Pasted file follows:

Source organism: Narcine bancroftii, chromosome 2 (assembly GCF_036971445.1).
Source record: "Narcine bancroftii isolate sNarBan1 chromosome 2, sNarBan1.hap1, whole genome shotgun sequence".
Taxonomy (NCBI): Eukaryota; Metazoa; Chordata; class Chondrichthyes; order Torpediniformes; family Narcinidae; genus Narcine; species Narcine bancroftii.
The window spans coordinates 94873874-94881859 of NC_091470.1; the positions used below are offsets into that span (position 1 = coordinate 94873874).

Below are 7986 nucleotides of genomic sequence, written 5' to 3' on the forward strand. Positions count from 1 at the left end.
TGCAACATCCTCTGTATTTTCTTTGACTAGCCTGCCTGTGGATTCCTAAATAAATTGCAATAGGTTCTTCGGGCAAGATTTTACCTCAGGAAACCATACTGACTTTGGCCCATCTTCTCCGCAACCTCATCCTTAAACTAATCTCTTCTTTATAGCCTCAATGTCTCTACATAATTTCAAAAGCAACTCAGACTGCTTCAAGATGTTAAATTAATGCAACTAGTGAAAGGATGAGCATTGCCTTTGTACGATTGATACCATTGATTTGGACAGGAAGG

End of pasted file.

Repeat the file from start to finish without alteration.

Source organism: Narcine bancroftii, chromosome 2 (assembly GCF_036971445.1).
Source record: "Narcine bancroftii isolate sNarBan1 chromosome 2, sNarBan1.hap1, whole genome shotgun sequence".
Taxonomy (NCBI): Eukaryota; Metazoa; Chordata; class Chondrichthyes; order Torpediniformes; family Narcinidae; genus Narcine; species Narcine bancroftii.
The window spans coordinates 94873874-94881859 of NC_091470.1; the positions used below are offsets into that span (position 1 = coordinate 94873874).

Below are 7986 nucleotides of genomic sequence, written 5' to 3' on the forward strand. Positions count from 1 at the left end.
TGCAACATCCTCTGTATTTTCTTTGACTAGCCTGCCTGTGGATTCCTAAATAAATTGCAATAGGTTCTTCGGGCAAGATTTTACCTCAGGAAACCATACTGACTTTGGCCCATCTTCTCCGCAACCTCATCCTTAAACTAATCTCTTCTTTATAGCCTCAATGTCTCTACATAATTTCAAAAGCAACTCAGACTGCTTCAAGATGTTAAATTAATGCAACTAGTGAAAGGATGAGCATTGCCTTTGTACGATTGATACCATTGATTTGGACAGGAAGG